I am Kemetic Orthodox. Anyone who becomes Kemetic Orthodox will eventually have to confront the issue of the leadership of the faith: the organized priesthood, led by the Nisut. I wonder, sometimes, if this would be less controversial if the word we use didn’t translate to “King”. The logic behind using the word nisut as opposed to any other word makes perfect sense to me; the role our Nisut plays is analogous to that of the Nisut of antiquity (minus the political stuff). That, and she has done the appropriate rituals for coronation, at the appropriate sites in Egypt.

I’m something of a Nisut-agnostic, in a way. The title doesn’t matter to me; the person does. I respect the heck out of Rev. Tamara. I believe she has something incredibly valuable to share with the world, and I believe she is qualified and suited to do so. Do I believe she has special Nisut powers? I don’t really know, and I don’t think I need to to know I can learn from her. Were another person to take up the role of Nisut, I would have to think seriously about whether I was comfortable following them in the same way.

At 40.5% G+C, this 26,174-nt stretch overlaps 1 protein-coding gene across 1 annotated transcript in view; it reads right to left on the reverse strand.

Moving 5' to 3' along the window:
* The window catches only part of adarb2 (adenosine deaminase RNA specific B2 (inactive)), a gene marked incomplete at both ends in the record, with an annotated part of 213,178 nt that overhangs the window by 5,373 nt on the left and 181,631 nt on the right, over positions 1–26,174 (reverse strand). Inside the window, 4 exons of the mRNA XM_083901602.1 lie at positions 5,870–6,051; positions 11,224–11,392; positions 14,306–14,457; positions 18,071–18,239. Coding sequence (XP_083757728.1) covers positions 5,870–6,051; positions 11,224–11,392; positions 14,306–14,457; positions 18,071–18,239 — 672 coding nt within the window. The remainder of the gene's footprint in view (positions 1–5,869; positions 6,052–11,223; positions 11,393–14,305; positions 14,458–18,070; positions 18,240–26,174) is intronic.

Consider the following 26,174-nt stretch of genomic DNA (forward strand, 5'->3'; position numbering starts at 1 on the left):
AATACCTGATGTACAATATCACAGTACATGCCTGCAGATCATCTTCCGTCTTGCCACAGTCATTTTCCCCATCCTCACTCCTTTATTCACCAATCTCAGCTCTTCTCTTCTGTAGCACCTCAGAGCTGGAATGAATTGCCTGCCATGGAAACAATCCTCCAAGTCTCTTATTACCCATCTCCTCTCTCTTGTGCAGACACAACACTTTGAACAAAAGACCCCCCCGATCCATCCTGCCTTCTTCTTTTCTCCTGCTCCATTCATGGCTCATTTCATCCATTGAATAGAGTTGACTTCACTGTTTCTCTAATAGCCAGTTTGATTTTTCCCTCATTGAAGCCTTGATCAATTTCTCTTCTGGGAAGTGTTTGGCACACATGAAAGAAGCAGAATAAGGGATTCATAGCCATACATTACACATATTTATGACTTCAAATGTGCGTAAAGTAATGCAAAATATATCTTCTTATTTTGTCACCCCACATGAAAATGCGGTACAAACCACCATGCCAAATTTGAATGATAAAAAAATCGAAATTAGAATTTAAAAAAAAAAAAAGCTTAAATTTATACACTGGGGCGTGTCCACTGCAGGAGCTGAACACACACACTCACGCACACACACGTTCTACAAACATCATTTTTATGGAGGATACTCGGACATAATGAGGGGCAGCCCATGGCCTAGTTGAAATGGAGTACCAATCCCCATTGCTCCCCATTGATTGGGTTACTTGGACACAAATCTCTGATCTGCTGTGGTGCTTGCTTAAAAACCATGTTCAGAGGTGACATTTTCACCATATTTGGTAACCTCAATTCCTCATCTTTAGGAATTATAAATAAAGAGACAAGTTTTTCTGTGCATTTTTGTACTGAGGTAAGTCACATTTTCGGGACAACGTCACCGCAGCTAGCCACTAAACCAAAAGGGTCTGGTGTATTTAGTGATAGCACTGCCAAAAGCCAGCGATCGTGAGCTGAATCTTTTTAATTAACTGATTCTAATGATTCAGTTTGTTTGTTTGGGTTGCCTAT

I wanted to write a lengthy post about the role of the Nisut in Kemetic Orthodoxy and how it influences my beliefs, but I just can’t. It doesn’t influence my beliefs. It influences my practices, sure, in that I follow one person’s teachings in how I worship and honor the gods. But in the grand scheme of things, it’s more about having met a person with knowledge, and having felt comfortable in accepting them as a teacher.